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Autumn march 2013Wow. The last couple months have been absolutely nuts. Due to 4 weeks of showing for the school equestrian team and an upper respiratory and sinus infection that knocked me out of school for 3 days, I actually had to go an entire 5 weeks and 3 days without even seeing the hunt field (not that I was counting). Consider this a warning to all: don’t try it. It’s not fun.

Every morning, I would wake up and the first thing I’d see as I climbed out of bed is my collage of hunting photos on my wall, which led me to wonder if they’re actually making being away from the hunt field better or just throwing salt in the wound…I opted for the first option, so I’d just add yet another photo to the collection, throw a quick mental fit about the withdrawal, and get ready for school.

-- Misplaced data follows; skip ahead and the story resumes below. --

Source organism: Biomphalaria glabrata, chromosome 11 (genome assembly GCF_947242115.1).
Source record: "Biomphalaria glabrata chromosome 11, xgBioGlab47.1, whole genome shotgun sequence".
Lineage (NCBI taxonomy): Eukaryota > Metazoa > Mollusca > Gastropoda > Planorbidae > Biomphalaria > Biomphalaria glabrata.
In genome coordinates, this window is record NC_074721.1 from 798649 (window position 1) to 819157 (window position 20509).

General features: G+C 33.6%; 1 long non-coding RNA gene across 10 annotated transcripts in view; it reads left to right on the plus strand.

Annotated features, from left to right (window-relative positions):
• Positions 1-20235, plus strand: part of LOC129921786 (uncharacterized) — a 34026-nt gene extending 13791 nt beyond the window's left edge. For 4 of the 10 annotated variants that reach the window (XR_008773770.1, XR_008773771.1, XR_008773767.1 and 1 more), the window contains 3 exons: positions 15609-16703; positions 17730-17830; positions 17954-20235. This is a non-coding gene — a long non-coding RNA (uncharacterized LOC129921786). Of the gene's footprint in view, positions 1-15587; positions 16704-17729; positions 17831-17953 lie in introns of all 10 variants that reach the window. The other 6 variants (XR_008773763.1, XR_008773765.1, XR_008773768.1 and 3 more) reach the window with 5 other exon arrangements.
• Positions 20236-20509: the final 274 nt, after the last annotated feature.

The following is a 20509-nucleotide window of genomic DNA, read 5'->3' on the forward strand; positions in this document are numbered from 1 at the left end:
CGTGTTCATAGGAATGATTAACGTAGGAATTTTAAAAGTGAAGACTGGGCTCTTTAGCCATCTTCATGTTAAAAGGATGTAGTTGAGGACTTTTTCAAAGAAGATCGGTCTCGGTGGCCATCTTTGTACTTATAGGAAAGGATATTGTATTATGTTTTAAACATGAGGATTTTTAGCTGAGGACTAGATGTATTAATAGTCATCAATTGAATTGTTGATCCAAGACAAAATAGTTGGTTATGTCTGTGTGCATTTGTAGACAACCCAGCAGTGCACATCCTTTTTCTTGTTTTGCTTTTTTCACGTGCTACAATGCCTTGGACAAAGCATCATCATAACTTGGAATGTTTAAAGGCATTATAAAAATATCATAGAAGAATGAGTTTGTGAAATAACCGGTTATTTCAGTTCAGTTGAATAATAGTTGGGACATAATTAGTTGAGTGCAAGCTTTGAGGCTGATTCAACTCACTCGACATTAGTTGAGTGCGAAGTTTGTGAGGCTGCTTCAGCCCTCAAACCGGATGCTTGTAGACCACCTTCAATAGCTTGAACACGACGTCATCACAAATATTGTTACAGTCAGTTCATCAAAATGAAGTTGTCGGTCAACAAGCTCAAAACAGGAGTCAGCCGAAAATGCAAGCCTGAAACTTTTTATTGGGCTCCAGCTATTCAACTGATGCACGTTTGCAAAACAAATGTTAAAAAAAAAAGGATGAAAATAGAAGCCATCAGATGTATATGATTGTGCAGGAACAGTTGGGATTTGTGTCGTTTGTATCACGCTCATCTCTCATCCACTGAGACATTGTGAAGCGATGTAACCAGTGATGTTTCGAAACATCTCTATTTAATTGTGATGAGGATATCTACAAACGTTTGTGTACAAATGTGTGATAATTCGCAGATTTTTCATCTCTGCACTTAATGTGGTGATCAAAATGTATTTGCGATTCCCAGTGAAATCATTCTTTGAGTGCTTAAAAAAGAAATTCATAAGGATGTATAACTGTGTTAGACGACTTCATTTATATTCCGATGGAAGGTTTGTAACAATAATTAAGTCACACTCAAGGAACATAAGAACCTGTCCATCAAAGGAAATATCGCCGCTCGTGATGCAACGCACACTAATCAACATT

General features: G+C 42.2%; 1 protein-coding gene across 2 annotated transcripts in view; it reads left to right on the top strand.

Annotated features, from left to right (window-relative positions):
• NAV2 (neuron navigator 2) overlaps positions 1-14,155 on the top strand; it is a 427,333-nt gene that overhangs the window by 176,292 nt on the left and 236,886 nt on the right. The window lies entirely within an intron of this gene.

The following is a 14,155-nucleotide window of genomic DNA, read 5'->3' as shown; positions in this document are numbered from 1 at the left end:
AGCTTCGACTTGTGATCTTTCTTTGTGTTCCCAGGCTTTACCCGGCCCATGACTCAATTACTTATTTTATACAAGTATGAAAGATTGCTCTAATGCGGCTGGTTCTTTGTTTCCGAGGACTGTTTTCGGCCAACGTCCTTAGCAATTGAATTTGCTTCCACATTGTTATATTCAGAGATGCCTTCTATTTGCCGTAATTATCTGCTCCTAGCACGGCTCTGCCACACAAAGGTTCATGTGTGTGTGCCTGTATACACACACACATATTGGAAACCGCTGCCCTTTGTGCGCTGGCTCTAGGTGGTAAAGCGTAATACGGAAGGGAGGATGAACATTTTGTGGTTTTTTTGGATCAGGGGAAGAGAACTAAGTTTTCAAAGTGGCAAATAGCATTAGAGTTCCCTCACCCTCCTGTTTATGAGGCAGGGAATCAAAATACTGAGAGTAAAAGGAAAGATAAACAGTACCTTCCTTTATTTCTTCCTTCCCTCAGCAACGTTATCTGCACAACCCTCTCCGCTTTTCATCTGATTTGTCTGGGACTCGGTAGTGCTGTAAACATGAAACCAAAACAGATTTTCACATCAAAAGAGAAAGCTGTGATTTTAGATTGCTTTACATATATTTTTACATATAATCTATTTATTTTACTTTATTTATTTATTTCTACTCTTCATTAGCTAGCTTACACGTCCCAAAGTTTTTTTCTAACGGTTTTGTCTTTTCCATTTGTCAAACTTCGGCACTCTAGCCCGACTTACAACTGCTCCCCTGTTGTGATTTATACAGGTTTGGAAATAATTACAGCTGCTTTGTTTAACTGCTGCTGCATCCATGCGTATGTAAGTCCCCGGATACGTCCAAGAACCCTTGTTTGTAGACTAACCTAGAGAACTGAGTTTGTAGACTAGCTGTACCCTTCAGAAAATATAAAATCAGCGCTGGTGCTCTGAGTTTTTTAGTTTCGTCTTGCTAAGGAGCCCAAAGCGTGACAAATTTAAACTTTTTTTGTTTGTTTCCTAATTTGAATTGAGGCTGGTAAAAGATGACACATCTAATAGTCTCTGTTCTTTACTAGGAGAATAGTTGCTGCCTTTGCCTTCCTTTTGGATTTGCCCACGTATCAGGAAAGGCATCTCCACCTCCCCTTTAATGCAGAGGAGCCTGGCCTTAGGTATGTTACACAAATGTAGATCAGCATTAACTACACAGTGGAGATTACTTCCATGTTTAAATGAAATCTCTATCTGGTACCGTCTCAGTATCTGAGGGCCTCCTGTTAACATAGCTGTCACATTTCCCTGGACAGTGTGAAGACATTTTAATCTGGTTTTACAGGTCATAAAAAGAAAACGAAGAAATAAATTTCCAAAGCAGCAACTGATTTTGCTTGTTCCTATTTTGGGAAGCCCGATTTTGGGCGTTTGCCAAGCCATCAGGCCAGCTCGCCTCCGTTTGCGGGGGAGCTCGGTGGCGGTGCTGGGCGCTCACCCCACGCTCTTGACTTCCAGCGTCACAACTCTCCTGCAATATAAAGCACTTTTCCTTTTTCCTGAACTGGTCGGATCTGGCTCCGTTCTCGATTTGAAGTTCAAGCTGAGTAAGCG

The team kept me plenty busy as we wrapped up the regular season of competition and moved on to post-season showing, starting with a win at our region finals, but a step up in practice with more lessons, tougher coaching, and more no-stirrups work meant fewer trail rides. It was like Coach was in on “Operation-Remove-Autumn-From-Hunt-Field,” but I just reminded myself that I only had to survive a few more weeks (UGH), dropped my stirrups, and trotted on.

Spring break could NOT have come at a more opportune time. I kept my focus on school and the team all the way until the end, only once making a group trip to Panera for a mass stress relief meal. With the region finals falling at the end of midterm week, I vowed to not let even a fleeting image of horse or hound pass through my mind. I was completely focused on school and the team, and nothing else.

Okay, I might have talked about fox hunting for a little bit in British Literature class, but that’s because they mention it in “Sir Gawain and the Green Knight,” and my professor confessed to not knowing a lot of details on the sport. That’s not my fault at all.

And I may have composed a very poorly written sonnet for extra credit about fox hunting. And I sort of wrote a speech about the history of hunting with hounds for my public address class.

Dang it. I never knew that 5 weeks could feel like a lifetime.